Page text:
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Background: I have a website which has, for a particular subdirectory, client certificate mapping set up in IIS6 for download of certain privacy-protected files. There are two independent clients that use the download, and it was all set up and working nicely as of several months ago. Server's SSL certificate and client digital ID certificates all provided by Verisign.

Then, one of the client certificates expired, of course. I downloaded the public certificate from Verisign again like last time, installed the new (more bits!) intermediate certificate and the client certificate shows as "valid" on the server. The client side (an ocean away) also installed the new intermediate certificate and shows as valid on the client side. Did what we did to make it work before, right? Except the new client certificate has always thrown a 403.16 error, "Client certificate is ill-formed or is not trusted by the Web server."

Going over and over the certificates, I have noticed that the new one has a line that reads "OU = Digital ID Class 1 - Netscape Full Service" where as both the old expired one from this client and the still-working one for the other client read "OU = Digital ID Class 1 - Microsoft Full Service". So, what is the difference? Will using a Netscape digital ID that you have somehow installed into IE (what I suspect is happening) cause exactly this problem? The client says they have talked to Verisign and Verisign said they are "the same". Uh huh. If they are so much the same then why is the first step in signing up for a Verisign digital ID to choose either IE or Netscape?

Pointers to some documentation on this issue would be appreciated. I can't seem to google up any. Is this because most people realize that installing a Netscape certificate into IE probably won't work?

I have my own client certificate that is not provided by Verisign, which I have been able to install appropriate intermediate certs and make work for this subdirectory/mapping as a test - but I'm pretty sure that if there's a choice between IE and Netscape types of certificate, this particular organization providing the certificate would have chosen IE. I used IE6 for this testing.

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You'll probably need to include more information. IIS version? web client versions? gated cert etc? Does this apply: kb260266 –  cwheeler33 Jan 18 '11 at 19:33
    
Hmm, kb260266 does not seem to apply and the server's SSL cert lists only Server Authentication and Client Authentication as Enhanced Key Usages so no gated cert, it would appear. The server is IIS6 and its certificate runs July to July so shouldn't be a factor here. My testing of my own client cert uses IE6. I believe the other clients are also using IE, I've asked them to confirm. –  Henry Harper Jan 18 '11 at 19:58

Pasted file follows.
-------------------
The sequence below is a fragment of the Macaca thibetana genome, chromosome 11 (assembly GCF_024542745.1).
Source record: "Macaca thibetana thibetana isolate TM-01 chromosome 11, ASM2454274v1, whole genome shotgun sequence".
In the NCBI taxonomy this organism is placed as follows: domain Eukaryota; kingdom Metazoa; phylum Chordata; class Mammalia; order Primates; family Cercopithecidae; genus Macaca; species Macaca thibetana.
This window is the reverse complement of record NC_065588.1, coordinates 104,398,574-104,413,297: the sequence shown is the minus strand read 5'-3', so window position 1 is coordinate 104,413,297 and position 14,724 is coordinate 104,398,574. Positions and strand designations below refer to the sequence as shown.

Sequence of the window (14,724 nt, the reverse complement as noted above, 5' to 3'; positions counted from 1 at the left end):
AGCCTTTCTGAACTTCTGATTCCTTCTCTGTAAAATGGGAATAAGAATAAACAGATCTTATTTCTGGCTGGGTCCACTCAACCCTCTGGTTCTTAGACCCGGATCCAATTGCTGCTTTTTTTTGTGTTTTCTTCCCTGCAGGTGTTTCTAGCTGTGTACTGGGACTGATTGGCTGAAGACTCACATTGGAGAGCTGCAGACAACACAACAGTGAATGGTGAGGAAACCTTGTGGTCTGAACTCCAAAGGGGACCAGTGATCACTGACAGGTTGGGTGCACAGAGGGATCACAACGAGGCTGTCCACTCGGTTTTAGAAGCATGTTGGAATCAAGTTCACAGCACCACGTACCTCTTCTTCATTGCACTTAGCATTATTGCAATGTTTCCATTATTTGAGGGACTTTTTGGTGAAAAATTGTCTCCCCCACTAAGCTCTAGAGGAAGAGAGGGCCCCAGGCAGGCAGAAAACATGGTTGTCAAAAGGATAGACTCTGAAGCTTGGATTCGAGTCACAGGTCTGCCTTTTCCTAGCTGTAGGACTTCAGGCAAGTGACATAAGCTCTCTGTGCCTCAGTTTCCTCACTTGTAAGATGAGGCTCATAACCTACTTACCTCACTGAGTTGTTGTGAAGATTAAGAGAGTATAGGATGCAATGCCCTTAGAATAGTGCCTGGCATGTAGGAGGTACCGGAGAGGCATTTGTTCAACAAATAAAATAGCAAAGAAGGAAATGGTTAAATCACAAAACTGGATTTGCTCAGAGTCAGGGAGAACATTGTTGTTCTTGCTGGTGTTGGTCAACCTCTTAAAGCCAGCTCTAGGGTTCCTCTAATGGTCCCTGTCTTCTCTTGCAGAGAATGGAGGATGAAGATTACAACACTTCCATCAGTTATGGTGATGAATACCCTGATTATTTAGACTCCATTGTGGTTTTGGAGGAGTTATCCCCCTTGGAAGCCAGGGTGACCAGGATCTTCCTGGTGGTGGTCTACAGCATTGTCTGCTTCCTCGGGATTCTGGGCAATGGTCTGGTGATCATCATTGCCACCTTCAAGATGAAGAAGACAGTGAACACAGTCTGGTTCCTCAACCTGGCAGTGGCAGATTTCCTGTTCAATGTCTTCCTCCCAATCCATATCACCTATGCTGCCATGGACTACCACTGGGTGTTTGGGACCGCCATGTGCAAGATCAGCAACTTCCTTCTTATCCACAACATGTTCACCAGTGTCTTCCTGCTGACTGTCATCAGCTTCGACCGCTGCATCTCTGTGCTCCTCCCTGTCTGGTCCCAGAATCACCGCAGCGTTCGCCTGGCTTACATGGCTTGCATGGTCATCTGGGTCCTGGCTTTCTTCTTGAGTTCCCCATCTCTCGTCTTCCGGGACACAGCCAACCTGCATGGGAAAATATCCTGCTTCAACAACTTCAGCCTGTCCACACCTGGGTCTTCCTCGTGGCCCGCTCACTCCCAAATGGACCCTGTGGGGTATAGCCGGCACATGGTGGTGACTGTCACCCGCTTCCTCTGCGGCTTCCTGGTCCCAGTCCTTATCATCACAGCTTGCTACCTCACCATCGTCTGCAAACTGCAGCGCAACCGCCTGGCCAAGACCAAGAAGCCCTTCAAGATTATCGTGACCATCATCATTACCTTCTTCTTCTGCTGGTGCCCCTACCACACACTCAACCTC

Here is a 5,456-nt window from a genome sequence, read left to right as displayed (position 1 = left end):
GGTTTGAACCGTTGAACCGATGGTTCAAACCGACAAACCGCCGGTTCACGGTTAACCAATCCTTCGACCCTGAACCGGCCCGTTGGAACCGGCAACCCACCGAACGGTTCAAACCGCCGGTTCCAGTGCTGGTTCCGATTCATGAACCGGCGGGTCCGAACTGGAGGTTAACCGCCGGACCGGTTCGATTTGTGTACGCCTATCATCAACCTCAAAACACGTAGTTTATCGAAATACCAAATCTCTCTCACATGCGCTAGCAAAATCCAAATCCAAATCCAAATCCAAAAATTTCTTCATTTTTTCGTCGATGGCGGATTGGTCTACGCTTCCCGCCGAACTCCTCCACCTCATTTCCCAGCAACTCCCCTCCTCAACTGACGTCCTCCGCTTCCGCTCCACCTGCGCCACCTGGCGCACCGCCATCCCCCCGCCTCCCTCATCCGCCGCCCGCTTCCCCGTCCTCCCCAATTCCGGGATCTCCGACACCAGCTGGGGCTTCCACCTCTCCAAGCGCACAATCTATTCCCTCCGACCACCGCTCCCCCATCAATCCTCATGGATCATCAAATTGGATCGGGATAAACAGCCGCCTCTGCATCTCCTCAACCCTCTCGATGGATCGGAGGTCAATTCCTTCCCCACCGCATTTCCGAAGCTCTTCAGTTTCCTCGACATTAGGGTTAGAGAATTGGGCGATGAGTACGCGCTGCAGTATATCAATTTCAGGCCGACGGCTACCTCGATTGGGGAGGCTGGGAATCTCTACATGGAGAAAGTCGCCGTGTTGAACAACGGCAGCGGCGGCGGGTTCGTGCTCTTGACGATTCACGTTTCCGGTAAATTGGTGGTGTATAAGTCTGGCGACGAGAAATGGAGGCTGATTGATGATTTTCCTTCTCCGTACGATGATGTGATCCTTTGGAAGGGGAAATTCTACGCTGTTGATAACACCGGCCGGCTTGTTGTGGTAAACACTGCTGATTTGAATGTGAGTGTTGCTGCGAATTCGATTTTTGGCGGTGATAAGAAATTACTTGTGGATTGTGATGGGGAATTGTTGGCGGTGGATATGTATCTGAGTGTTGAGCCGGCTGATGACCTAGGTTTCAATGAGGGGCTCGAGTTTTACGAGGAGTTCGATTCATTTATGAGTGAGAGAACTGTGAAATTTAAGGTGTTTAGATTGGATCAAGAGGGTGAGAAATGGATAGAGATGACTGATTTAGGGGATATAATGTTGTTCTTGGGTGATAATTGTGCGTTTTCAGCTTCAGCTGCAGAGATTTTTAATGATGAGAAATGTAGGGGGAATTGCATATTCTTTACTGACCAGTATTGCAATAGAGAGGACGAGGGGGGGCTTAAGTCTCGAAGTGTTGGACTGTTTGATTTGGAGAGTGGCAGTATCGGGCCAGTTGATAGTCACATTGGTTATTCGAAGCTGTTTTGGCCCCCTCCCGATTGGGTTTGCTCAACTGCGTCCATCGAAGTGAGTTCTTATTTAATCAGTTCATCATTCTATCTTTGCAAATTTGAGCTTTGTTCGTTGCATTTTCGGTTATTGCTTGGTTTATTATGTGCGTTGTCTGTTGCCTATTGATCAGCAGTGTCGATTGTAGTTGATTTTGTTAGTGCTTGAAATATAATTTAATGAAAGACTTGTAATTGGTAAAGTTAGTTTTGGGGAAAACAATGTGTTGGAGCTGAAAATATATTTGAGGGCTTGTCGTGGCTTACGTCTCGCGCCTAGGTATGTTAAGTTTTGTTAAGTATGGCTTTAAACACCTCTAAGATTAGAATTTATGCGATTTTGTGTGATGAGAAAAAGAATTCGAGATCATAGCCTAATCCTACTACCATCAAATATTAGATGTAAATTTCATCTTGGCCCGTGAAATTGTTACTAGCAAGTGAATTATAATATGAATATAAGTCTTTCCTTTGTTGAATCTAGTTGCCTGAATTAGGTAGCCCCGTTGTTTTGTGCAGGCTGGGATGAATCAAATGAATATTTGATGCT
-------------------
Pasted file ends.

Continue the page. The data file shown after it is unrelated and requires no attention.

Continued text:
Have YOU discussed this with Verisign? What was their response? –  John Gardeniers Jan 18 '11 at 20:30
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There are different ways of storing a certificate in a file (mainly DER and Base64). Windows and related software tend to use DER; everyone else uses Base64 (gross generalization, but mostly true). If the browser loads the cert then it's working. If the server rejects the cert it's related to the server configuration; Verisign should be able to provide you with the details on how one or the other should be configured. –  Chris S Jan 18 '11 at 20:32
    
I've been reluctant to contact Verisign because I don't have a 'direct' relationship with them - I am not the person who paid for the digital ID, and my server certificate came through the large organization (of which I am not a direct employee). But perhaps that time has come, I will see what they say. Both old and new certs from this client are Base64 (start with -----BEGIN CERTIFICATE----- when opened in text editor) and SSLDiag doesn't report a problem with the server cert, client cert or mapping. –  Henry Harper Jan 18 '11 at 21:23
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And in this case the answer is, "it doesn't matter, because the intermediate certificate has not been correctly installed". Exactly like in http://www.microsoft.com/technet/prodtechnol/WindowsServer2003/Library/IIS/bb089a80-c8ba-4004-9c0f-f10fb6b36416.mspx?mfr=true - the "certificate wizard" isn't smart enough to put the intermediate cert in the proper place without hand-holding. Even though the client certificate shows as valid when opened on the server, and even if SSLDiag shows the client certificate mapping as OK. I had trimmed some expired intermediate certs because of something else I read about limited header space to list valid certs for negotiation, and thought that I saw the new intermediate G3 cert in the store in MMC but it just wasn't there until I clicked through all the boxes to "show physical store" in the wizard.

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